Permissive parenting is (again) low control and high warmth style of parenting. In this kind of parenting relationship, the children run the show where just about anything goes. The parents make very few demands and rarely reprimand or punishment their children. Rather than being a parent, they’re more like a friend and choose to play that role.

So what does Permissive parenting look like? Well, it looks like the parent is trying to be their child’s best friend. Kind of a buddy, if you will. You can go out with your friends, go whenever you want and come whenever you want and stay out as long you want. At the most, you need to only keep the parents informed when you’ll be back. That’s permissive parenting.

4. Uninvolved Parenting

Uninvolved parenting is characterised by low warmth and low control. As the name suggests, parents using this style are not involved in the life of their children.

That’s why this is one parenting style that parents should Absolutely Avoid!

That’s not all. Often, they’re also indifferent to their child’s needs, especially the emotional needs of their children. Most of the time, they are even neglectful and make very few or no demands. There is neither warmth nor control!

At best, an uninvolved parent fulfils just the basic needs of the child. They just provide the food, give them shelter and clothes to wear. That’s about it. Beyond that, the children are on their own.

Depending on the person you ask who specialises in the field of psychology, such parents are sometimes called Rejecting or Neglecting parenting style. The parents indeed reject and neglect their responsibilities towards their child.

There can be many reasons why parents are this way. Sometimes, it could be that they’re so ‘drowned’ into their careers (involved would be a subtle word), or maybe they have become so addicted to soap operas, social media, alcoholism or even substance abuse; so much so that they don’t have the time for themselves in the first place (let alone their children) or they’re not taking care of themselves!

Having said, it is very rare one come across instances of uninvolved parenting. But it does exist – unfortunately!

Also Read : 7 Powerful Ways to Practice Positive Parenting at Home

Outcomes of Different Parenting Styles in a Child’s Behaviour

First Things First: What kind of parenting style is better for children also depends on many factors, cultural and ethnic aspects in particular, which is dependent on which part of the world the child is born in. In other words, there are exceptions to what is discussed below.

Authoritative Parenting

Generally (not always), authoritative parenting leads to the best outcome for children. Authoritative parents tend to end up having kids who have high self-esteem, do great in school, have great social skills and are less involved in drugs and alcohol later in life.

Authoritarian Parenting

Authoritarian parenting leads to children having a lot of anxiety, who tend to be pretty withdrawn and overall pretty unhappy. However, there is a cultural difference here.

Many research studies have shown that whether a parent is authoritarian or authoritative, the children grow up to be about the same.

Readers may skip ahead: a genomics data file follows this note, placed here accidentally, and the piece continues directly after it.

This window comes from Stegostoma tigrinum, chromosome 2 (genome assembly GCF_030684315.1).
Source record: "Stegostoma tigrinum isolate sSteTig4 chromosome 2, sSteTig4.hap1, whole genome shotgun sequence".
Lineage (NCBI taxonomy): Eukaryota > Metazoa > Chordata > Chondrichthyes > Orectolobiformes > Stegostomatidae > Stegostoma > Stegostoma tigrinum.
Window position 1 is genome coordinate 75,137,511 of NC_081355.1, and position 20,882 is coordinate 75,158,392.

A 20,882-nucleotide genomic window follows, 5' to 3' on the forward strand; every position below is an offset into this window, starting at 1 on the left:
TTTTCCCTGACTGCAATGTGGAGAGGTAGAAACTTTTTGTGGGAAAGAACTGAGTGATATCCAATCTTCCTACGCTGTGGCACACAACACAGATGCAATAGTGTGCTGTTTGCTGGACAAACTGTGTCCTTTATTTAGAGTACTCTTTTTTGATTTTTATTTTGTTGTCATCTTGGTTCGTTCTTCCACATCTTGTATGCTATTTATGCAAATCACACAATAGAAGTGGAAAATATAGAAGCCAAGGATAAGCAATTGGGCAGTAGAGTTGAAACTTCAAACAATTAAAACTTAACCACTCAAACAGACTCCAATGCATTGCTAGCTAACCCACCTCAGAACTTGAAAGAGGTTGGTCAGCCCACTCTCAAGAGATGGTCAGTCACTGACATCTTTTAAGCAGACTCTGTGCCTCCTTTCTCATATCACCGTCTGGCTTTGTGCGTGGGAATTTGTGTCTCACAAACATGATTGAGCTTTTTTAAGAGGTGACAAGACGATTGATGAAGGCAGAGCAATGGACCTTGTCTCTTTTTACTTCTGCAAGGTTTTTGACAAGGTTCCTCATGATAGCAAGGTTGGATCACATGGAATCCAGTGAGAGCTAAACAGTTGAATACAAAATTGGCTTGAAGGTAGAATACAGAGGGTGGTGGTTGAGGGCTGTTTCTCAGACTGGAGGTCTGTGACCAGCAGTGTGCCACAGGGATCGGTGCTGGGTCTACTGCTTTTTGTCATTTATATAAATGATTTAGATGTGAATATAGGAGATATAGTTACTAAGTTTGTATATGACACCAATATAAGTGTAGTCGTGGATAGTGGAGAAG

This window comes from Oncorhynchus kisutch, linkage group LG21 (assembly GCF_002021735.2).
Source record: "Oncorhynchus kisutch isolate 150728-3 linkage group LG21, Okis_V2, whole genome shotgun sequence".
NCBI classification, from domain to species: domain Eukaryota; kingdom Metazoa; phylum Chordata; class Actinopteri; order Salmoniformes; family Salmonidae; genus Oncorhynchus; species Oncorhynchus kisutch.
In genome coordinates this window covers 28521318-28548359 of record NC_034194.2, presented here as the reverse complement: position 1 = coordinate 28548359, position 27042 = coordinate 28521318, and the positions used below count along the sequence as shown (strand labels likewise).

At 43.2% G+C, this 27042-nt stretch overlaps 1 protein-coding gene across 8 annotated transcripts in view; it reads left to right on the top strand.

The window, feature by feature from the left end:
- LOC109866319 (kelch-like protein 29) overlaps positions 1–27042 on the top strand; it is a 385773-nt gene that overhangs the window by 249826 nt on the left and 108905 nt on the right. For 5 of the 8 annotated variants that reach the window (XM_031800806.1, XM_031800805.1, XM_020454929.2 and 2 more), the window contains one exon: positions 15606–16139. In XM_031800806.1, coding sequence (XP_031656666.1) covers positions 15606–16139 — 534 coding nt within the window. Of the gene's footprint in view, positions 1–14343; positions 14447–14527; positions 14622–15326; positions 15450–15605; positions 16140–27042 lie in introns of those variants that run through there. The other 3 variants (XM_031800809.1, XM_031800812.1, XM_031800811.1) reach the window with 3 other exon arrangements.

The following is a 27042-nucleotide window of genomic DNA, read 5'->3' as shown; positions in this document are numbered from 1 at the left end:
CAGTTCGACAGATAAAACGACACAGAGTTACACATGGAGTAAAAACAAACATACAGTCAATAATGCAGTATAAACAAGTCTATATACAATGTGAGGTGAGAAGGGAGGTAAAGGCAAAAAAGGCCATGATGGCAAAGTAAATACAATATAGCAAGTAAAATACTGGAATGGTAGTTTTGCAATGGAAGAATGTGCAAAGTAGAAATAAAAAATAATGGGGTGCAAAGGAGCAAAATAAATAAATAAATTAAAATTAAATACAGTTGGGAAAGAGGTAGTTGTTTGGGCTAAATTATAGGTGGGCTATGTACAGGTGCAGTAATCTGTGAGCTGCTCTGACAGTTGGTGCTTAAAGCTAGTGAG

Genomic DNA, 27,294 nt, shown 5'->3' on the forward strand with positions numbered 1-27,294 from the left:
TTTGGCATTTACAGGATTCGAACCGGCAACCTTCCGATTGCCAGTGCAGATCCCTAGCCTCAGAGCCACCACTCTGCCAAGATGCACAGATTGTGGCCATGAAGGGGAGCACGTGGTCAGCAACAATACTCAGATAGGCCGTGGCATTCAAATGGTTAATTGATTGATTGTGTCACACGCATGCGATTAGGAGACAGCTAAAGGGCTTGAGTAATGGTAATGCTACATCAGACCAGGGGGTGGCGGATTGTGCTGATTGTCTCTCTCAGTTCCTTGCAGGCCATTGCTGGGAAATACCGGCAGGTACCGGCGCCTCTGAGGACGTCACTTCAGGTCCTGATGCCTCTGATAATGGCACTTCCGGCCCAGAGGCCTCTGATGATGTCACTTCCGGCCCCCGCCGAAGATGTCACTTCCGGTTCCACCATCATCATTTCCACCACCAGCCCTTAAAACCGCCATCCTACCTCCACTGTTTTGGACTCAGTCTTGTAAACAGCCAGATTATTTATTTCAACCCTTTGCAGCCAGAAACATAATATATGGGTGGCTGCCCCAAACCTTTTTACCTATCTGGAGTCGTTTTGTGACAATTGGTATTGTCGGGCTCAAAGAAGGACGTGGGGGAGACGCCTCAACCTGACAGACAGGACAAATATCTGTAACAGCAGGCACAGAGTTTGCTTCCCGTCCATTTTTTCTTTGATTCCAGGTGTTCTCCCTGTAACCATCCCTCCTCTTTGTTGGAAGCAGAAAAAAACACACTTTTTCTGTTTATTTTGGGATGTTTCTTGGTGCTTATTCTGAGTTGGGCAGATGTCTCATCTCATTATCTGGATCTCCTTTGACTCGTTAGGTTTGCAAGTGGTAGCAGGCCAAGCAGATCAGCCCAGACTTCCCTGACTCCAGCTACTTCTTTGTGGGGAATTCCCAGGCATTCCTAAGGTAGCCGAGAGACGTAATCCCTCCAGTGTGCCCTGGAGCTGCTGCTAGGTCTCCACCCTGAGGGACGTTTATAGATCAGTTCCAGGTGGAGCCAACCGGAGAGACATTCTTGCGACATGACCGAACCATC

It’s also been shown that if you live in a dangerous environment or a bad neighbourhood, authoritarian parenting could turn out to be better because of how it can literally keep kids out of dangerous circumstances and harm’s way. So that way, authoritarian parenting has its merits as well.

Permissive Parenting

Permissive Parenting leads to children who lack self-disciple, as you let them do whatever they want and it’s associated with poor academic performance and also risky behaviour later in life. Risky behaviours meaning alcohol abuse, substance abuse, unprotected sex, etc.

Uninvolved Parenting

Uninvolved parenting leads to children who are emotionally withdrawn, they may be fearful, anxious, tend to perform poor in school and at risk for substance abuse later in life.

If you’re a new parent or thinking about parenting in the future, the option is to go for authoritative parenting, especially during the early childhood phase. Be high in both warmth and high control and pose limits on your children.

The word “limit” obviously means you do not restrict them from doing things. It is just that you limit them to a number or frequency that is appropriate. Just make sure they have a bedtime, be involved in their lives but do so with adequate warmth, and do so while always patiently listening out their point of view – which is critical!


As a parent, but for the uninvolved parenting style, you need to demonstrate the authoritative, authoritarian and permissive styles of parenting for the many different situations you encounter with your child on a day-to-day basis.

In other words, no one style fits all situations encountered by you and/your child. In fact, no one style will always fit for the same child, as they could behave differently for the same situation at different points in time. That’s why you need to use your judgment and demonstrate a style that is appropriate for a given situation.

And remember: Judgement comes by experience.

Disclaimer: The content in this page and across this website are for informational and educational purposes only. In case of any concerns about your child’s growth and development, please contact your professional child healthcare provider.